'I lost my shoes on the Stretford End!'

Wednesday 05 January 2022 15:50

Female supporters have always been a big part of the Manchester United fan base, but their experiences have not been given the same attention as those of male fans. Until now.

A new project called ‘Forgotten Voices of the Terraces’ – a collaboration between historian Michala Hulme and the Manchester United Museum – has begun collating the memories of women who followed the Reds between 1960-2000. 

And one of the first fans to get involved was Sue McGranaghan, the latest star of United Review’s iconic handshake illustration. “It was lovely, the questions they asked,” Sue told us last month. “And it was so nice talking about the highs and the lows and all the changes in the ground, the chants that we used to sing that we don’t anymore, my favourite players... 

“I don’t ever remember thinking, ‘oh, there’s not a lot of girls here’,” she says, of the 1970s and 1980s. “But a lot of people would say, ‘oh, you like football? How can you like football?’ It was very much a man’s game and people were like, ‘what are you doing here?’ I had to drag friends to come with me! We were very much outnumbered.” 
Sue (right), pictured with friend Margaret Wallis, features on the latest cover of United Review.
Thankfully, women are much more prominent at Old Trafford today. But the new project is looking to dig deeper into the cultural changes of the latter half of the 20th century that led us to this point. And the museum and Michala are hoping to talk to more and more people like Sue, who had a first-hand view of a significant period in British football history. 

“Being from Salford, Mum and Dad were obviously United fans,” explains Sue, “but we couldn’t afford to go when I was younger. So we’d listen on the radio. You could hear the crowd from our front door in Ordsall. It was amazing!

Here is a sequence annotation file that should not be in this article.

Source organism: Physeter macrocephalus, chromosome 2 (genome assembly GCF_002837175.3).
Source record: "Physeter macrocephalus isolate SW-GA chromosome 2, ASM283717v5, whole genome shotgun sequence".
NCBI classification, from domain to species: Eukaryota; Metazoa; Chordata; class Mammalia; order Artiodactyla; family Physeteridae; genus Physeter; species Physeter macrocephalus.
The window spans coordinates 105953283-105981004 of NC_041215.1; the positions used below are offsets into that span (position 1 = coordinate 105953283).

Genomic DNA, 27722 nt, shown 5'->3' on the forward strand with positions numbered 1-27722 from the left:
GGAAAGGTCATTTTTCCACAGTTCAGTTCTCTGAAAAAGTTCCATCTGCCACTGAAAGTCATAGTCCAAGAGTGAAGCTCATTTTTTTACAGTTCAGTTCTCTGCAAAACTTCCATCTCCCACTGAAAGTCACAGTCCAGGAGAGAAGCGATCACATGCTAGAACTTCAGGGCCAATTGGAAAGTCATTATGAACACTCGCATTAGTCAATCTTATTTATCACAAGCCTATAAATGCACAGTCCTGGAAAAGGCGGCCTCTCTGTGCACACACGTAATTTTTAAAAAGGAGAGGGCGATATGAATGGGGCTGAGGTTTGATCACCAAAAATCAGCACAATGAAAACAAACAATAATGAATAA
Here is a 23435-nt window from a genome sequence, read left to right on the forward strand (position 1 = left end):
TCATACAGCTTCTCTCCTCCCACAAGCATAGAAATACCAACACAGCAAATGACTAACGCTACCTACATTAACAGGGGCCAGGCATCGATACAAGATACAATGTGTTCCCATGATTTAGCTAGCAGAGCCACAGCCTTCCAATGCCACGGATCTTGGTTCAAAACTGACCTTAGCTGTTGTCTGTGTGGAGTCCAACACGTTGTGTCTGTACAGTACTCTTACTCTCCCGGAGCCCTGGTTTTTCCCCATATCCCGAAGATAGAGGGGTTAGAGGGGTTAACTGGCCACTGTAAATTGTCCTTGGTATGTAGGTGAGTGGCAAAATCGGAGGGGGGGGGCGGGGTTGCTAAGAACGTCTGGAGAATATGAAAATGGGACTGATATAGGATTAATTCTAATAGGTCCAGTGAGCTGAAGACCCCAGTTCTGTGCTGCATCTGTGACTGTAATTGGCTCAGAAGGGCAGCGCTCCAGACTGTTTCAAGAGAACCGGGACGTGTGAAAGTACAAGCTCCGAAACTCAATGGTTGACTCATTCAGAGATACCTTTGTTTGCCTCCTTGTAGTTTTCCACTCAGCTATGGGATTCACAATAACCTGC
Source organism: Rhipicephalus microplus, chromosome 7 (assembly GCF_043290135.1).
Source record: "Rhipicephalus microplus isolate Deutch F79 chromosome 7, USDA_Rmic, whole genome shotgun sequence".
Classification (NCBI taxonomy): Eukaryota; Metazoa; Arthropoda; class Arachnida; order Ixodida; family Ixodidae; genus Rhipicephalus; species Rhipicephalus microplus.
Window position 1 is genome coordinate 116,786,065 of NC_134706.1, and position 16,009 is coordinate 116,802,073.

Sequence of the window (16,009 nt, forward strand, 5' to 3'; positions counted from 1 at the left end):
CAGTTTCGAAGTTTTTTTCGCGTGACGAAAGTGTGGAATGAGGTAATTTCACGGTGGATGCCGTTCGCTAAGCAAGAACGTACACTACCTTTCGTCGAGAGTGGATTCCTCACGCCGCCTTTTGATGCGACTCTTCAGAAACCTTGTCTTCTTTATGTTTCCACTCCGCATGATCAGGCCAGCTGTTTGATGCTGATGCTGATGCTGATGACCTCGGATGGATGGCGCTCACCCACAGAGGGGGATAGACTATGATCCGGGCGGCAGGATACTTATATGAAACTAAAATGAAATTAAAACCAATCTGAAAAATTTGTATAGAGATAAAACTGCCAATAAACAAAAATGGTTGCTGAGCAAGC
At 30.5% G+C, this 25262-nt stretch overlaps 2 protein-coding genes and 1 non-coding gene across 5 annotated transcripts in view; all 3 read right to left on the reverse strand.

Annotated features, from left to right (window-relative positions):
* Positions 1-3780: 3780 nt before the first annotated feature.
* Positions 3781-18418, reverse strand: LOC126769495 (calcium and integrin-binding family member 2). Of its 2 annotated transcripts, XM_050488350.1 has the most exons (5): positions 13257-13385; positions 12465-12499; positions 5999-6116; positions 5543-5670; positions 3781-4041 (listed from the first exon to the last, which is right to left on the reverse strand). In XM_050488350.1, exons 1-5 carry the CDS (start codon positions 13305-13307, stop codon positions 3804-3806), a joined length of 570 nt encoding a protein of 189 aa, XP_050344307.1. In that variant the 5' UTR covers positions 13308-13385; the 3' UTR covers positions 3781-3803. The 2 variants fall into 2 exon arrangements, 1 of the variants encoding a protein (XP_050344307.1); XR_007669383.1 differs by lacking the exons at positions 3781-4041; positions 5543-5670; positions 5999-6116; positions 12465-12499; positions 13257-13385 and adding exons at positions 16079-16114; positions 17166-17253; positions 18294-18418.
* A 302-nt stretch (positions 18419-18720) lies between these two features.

“My earliest memory is ’76, when I was nine. FA Cup final day. Me and my friend hanging upside down on this climbing frame, saying [after United had lost], ‘oh, we’re going to support Southampton!’ 

“But when we beat Liverpool in ’77, it was just incredible. Street parties, posters in the windows, flags out. They brought the FA Cup down Deansgate. We were all stood there in our scarves, cheering them on.” 
A few years later, she attended her first match which – for reasons you’ll come to understand – was fairly unforgettable. “My first game would have been ’81 or ’82. When we scored, the whole ground erupted and I was lifted from the floor. I lost my shoes, and had to go home with nothing on my feet. I went to my grandma’s because I was so frightened of telling my mum I’d lost my shoes! All these people behind me were saying, ‘oh, maybe she’s got something wrong with her feet...

“I didn’t get a season ticket until I was much older, but if I had 75p or whatever I would go. We’d queue up at the Stretford End really early. We’d be there three hours before and would stand in the middle of the Stretford End against the bars. Come three o’clock you were all crushed in like sardines! But it was incredible.” 

Heroes like Martin Buchan, Bryan Robson and Gary Bailey inspired a lifelong affection which lasts to this day, and Sue still comes to matches 40 years on. Her children are also big Reds, despite McGranaghan marrying a Belfast-born Arsenal fan. 

“He doesn’t have a good word to say about United,” she laughs, “though I did leave him at home on our 25th wedding anniversary to go to Wayne Rooney’s testimonial!” 
Sue (right) and friend Mary Rule.
The early rush of those heady days on the Stretford End have since taken her to Barcelona, Moscow and beyond – though she can’t decide between the 1999 Champions League final, the 1984 win over Barcelona or the ’99 FA Cup semi-final replay against Arsenal when it comes to her favourite game. 

“We ran on the pitch at the end of that one!” she says of the latter. “My friend who I go to the match with, Margaret, she’s 20 years older than me. She’s 77 now. At the Villa Park game, she would have been nearly 60, and even she was on the pitch! We didn’t do any harm; emotions just overtake you. But I soon got off!” 

It’s been a rollercoaster of emotions and great memories, and it’s vital that the experiences of more women like Sue are preserved for future generations. 

‘Forgotten Voices from the Terraces’ is up and running now, and the Manchester United Museum and Michala Hulme would love to hear from as many female fans as possible that followed the Reds between 1960-2000.

Got a story to tell? Get in touch now via @drmichalahulme on Twitter or email m.hulme.1@bham.ac.uk.